Friday, November 15, 2013

Chainsaw Work II

Dale Matson

As anyone with wooded property knows, there is always work to be done. Chainsaw work is a subset of skills that calls forth early training and memories associated with it. Yesterday’s work was no exception. There is chainsaw work on level ground, on hillsides and above ground.

In the 60’s “High Rangers” (cherry pickers) were just being introduced in tree work. These were trucks with a bucket that was mounted on a mechanical arm that could be raised and lowered that would move you into a tree. It was such advancement over a saddle, climbing ropes, a buck strap and spurs (some call them tree hooks). Hydraulic lifts were much safer and easier than getting a rope into a tree and making the slow climb up.  We always wondered if a bird had dropped something sharp in the crotch of the tree that held your climbing rope until we could look and see. We also had a haul rope for tools like a small chain saw and pole pruners. We had a scabbard on your saddle with a handsaw with a paint pot attached to the scabbard.

We had a great foreman named Bill Gardener. (So many names fit the professions) who was a tall, lanky Oakie. He had broad shoulders and was built for climbing. He was as fearless as they come. Well…. almost fearless. He was deathly afraid of snakes. We tied a garter snake on his climbing rope once and he refused to climb down. It always seemed like we were betting small wagers about everything.
He was a tough teacher. Every cut bigger than a half dollar had to be painted over with tree paint. You started at the top and worked your way down to avoid getting the paint on your clothes. Every cut had to be flush with the major branch or trunk; nothing “you could hang your hat on.” If you missed a shiner, he would wait until you were back on the ground and send you back up to paint it. Of course you had to pass by cuts that had been painted and get tree paint (almost the consistency of tar) all over you. Trees are surprisingly dirty anyway. Bill used a bench grinder jig to sharpen each saw chain after work for the next day. If you got the saw dull in the morning, you worked with it the rest of the day like that. A dull chain on a chainsaw is three times the work. It made you careful.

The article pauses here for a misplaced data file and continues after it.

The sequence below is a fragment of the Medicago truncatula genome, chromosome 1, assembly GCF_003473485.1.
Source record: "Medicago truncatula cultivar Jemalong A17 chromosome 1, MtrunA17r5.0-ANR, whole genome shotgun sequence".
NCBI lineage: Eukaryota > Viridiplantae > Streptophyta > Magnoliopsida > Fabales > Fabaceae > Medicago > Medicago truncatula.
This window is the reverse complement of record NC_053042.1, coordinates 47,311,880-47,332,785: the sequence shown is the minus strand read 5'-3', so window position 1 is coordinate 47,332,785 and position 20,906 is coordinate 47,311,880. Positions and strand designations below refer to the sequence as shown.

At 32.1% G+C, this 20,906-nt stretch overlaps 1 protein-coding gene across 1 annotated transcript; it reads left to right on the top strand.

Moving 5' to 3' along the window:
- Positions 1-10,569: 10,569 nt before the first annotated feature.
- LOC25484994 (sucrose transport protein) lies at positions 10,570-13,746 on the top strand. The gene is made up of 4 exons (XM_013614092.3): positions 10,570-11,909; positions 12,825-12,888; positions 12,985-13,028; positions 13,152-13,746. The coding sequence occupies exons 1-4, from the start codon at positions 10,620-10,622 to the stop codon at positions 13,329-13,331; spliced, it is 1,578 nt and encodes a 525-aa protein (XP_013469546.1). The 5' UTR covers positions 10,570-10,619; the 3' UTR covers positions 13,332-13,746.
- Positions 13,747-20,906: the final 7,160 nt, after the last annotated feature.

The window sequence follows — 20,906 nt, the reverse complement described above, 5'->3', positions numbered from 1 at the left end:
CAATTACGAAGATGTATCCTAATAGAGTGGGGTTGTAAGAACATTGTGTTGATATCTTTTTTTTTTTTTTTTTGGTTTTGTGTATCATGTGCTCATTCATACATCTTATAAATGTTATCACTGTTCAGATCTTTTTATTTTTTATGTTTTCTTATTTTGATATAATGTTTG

We did a lot of side jobs after work. There was plenty of work to do. In the 60’s Dutch elm disease (imported from the Netherlands) hit the Midwest and eventually killed all of the magnificent American Elms. Many lined the city streets. Planted along both sides of the street, they created a cathedral–like arch. It was sad to see so many killed by the elm bark beetle.

I think back to those times and that I could work all day plus side jobs after work. Four hours of tree work these days is pretty much all I’m good for. Yesterday’s job was a bit different. We had a black oak that had grown up next to a cedar and kind of wrapped itself around the Cedar. Both were next to our shed and I worried that the Oak would push the Cedar into the shed. I took off some of the oak limbs standing on top of the shed I put a cable in the top half of the tree and Sharon pulled it away from the shed with the Tahoe as I made the back cut. The remaining trunk looked easy. I made the notch to make it fall away from the shed and started the back cut on the other side of the tree. It was so grafted to the cedar tree that when I had completely cut through the base of the tree, it just hung there. I had to put a chain on it and use a “come along” (hand winch) to pull it away from the cedar. I finished by cutting the brush off the tree and while Sharon was stacking brush for chipping, I cut up the logs. There is a good kind of tired after tree work.  

You can see the huge 'dent' in the cedar tree created by the oak branch.

No comments:

Post a Comment